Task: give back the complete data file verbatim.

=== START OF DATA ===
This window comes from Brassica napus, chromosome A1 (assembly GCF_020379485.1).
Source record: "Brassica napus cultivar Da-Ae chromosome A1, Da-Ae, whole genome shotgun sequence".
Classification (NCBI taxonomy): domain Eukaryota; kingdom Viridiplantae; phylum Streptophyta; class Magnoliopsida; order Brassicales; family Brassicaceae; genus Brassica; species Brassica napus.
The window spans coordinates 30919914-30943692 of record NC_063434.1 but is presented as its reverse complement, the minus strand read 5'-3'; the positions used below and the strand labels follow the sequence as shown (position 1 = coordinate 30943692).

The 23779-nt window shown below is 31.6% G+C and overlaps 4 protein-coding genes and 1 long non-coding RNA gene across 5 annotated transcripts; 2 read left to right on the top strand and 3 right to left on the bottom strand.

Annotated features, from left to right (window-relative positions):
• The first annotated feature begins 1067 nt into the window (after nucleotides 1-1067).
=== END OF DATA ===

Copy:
This window comes from Brassica napus, chromosome A1 (assembly GCF_020379485.1).
Source record: "Brassica napus cultivar Da-Ae chromosome A1, Da-Ae, whole genome shotgun sequence".
Classification (NCBI taxonomy): domain Eukaryota; kingdom Viridiplantae; phylum Streptophyta; class Magnoliopsida; order Brassicales; family Brassicaceae; genus Brassica; species Brassica napus.
The window spans coordinates 30919914-30943692 of record NC_063434.1 but is presented as its reverse complement, the minus strand read 5'-3'; the positions used below and the strand labels follow the sequence as shown (position 1 = coordinate 30943692).

The 23779-nt window shown below is 31.6% G+C and overlaps 4 protein-coding genes and 1 long non-coding RNA gene across 5 annotated transcripts; 2 read left to right on the top strand and 3 right to left on the bottom strand.

Annotated features, from left to right (window-relative positions):
• The first annotated feature begins 1067 nt into the window (after nucleotides 1-1067).